1. We think that this Rule must be made absolute on the first ground on which it was issued, namely, that the proceedings are premature. The Police report upon which they are based mentions 17 cases in which the accused has been suspected to have taken part, and eight of those eases, or nearly half, we are surprised to find, took place during the period when he was previously furnishing security. Then there are four cases in which the Police reported that he has been known to have taken part. All four of these cases took place during his previous terms of security, and it is upon these 12 cases with 9 other cases, which occurred in April, May and June and August 1911, that he is now being arraigned, and the proceedings state that this report makes it appear to the Magistrate that this man is by habit a thief and house-breaker by night and that he habitually commits extortion and offences involving a broach of the peace. As far as we can see there is no hint of extortion or any offence involving a breach of the peace in this list of cases, and the allegation that besides committing burglary and theft he satisfied his ends by force of lathis is extremely vague. Of course when he has had time to show that he has formed the habit of theft and house-breaking by night with extortion and offences involving n breach of the peace since the beginning of January, 1911, then on materials confined to the period after his release from his last security proceedings could, if necessary, be taken under Section 110 against him. But these proceedings must be confined to facts and circumstances alleged against him after his release from his last security, and to import anything before, as evidence of habit, would be to lay down that having once been called upon to furnish security lie could always on the name evidence be made to continue that security from one term to another. That certainly is not the law.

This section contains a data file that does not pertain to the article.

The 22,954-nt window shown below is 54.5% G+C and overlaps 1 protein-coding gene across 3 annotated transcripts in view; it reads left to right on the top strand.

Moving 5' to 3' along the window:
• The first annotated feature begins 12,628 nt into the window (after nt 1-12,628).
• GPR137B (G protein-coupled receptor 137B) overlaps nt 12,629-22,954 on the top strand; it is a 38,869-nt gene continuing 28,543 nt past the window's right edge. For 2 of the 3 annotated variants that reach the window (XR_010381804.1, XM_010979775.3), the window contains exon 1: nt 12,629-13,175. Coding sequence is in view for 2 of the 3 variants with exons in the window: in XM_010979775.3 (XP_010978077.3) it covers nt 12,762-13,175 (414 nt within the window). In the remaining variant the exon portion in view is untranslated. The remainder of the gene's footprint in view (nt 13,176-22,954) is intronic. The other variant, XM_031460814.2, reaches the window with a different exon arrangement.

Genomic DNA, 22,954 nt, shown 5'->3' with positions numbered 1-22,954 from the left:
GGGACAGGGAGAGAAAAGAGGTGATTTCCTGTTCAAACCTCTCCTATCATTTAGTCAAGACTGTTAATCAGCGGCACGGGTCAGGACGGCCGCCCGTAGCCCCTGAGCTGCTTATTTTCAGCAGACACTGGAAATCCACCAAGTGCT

2. The principle on which these cases should be tried is laid down in Junab Ali v. Emperor 31 C. 788 : 8 C.W.N. 909 : 1 Cr. L.R. 801. We do not mean to lay down in any particular case or in this case that 15 months is or is not a sufficient period to give a man a locus poenitente. That is not the question. In the particular case there reported the Judges held that this man had not had a sufficient locus poenitente. But this is probably due to the fact that during the 15 months since he came out of jail there was very little to show that lie had continued in his evil courses. But what they did find was that the evil reputation which he had before his imprisonment had still followed him and permeated the evidence of many of the witnesses, and tins is what must be avoided. No prejudice can accrue to the petitioner from anything which he is alleged to have done prior to the beginning of 1911, and, therefore, we think that these proceedings taken in October 1911 were premature.
3. If the District Magistrate is of opinion that there is evidence that this man has became a habitual thief and house-breaker since 1st January 1911 and is now a dangerous character from whom security is required, it will be open to him to take proceedings against him. But in that case we think the District Magistrate should himself have the matter enquired into at his own headquarters rather than at Siwan, as it is perfectly clear that the moving spirit in this and other cades are the local zemindars of the Siwan sub-division.
4. The Rule made absolute and the proceedings of the 11th October 1911 are sat aside.